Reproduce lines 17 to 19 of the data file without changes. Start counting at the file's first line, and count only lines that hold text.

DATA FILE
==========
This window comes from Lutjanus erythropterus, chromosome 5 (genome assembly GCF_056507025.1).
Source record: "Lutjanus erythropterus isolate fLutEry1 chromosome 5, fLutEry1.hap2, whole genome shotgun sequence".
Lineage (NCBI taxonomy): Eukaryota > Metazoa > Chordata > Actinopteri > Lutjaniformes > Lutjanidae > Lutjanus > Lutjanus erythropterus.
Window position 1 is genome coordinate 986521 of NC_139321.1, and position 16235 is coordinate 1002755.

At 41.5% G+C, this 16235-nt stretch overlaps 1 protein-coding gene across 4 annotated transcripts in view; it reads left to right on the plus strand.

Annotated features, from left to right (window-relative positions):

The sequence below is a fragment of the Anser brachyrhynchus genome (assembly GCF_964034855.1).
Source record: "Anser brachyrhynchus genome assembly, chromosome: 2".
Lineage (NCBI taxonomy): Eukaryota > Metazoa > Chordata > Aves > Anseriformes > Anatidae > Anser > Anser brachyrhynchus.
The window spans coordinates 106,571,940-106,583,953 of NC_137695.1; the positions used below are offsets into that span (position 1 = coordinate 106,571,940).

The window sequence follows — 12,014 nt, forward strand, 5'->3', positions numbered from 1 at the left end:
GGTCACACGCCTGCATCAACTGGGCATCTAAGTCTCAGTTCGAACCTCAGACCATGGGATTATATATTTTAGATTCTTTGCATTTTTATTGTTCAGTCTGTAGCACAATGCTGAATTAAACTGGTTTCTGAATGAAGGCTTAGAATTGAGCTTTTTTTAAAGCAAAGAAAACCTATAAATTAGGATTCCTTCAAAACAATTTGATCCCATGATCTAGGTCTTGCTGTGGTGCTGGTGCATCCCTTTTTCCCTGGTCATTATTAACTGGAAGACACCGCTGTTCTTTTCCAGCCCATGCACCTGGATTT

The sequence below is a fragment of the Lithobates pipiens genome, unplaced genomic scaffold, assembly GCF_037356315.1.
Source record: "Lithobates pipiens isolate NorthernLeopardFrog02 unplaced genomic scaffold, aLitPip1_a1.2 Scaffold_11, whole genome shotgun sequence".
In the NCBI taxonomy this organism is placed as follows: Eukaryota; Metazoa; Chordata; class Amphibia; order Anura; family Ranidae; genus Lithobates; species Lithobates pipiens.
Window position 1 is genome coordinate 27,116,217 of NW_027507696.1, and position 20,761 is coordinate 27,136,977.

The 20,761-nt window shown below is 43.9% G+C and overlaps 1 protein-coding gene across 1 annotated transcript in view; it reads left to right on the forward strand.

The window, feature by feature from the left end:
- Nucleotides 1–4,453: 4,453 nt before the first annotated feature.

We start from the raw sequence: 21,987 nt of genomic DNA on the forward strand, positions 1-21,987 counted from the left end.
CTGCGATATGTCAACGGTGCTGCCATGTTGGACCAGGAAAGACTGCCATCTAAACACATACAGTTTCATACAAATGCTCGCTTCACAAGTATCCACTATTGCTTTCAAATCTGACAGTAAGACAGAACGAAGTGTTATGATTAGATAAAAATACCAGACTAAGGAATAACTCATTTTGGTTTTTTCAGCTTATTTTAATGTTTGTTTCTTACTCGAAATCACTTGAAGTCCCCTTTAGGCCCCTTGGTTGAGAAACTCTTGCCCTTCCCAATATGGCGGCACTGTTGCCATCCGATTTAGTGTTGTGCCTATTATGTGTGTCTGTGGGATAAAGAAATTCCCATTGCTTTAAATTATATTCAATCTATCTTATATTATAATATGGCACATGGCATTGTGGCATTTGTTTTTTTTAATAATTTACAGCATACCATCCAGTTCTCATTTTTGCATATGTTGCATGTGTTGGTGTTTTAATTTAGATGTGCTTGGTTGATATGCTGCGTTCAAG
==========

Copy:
The 20,761-nt window shown below is 43.9% G+C and overlaps 1 protein-coding gene across 1 annotated transcript in view; it reads left to right on the forward strand.

The window, feature by feature from the left end:
- Nucleotides 1–4,453: 4,453 nt before the first annotated feature.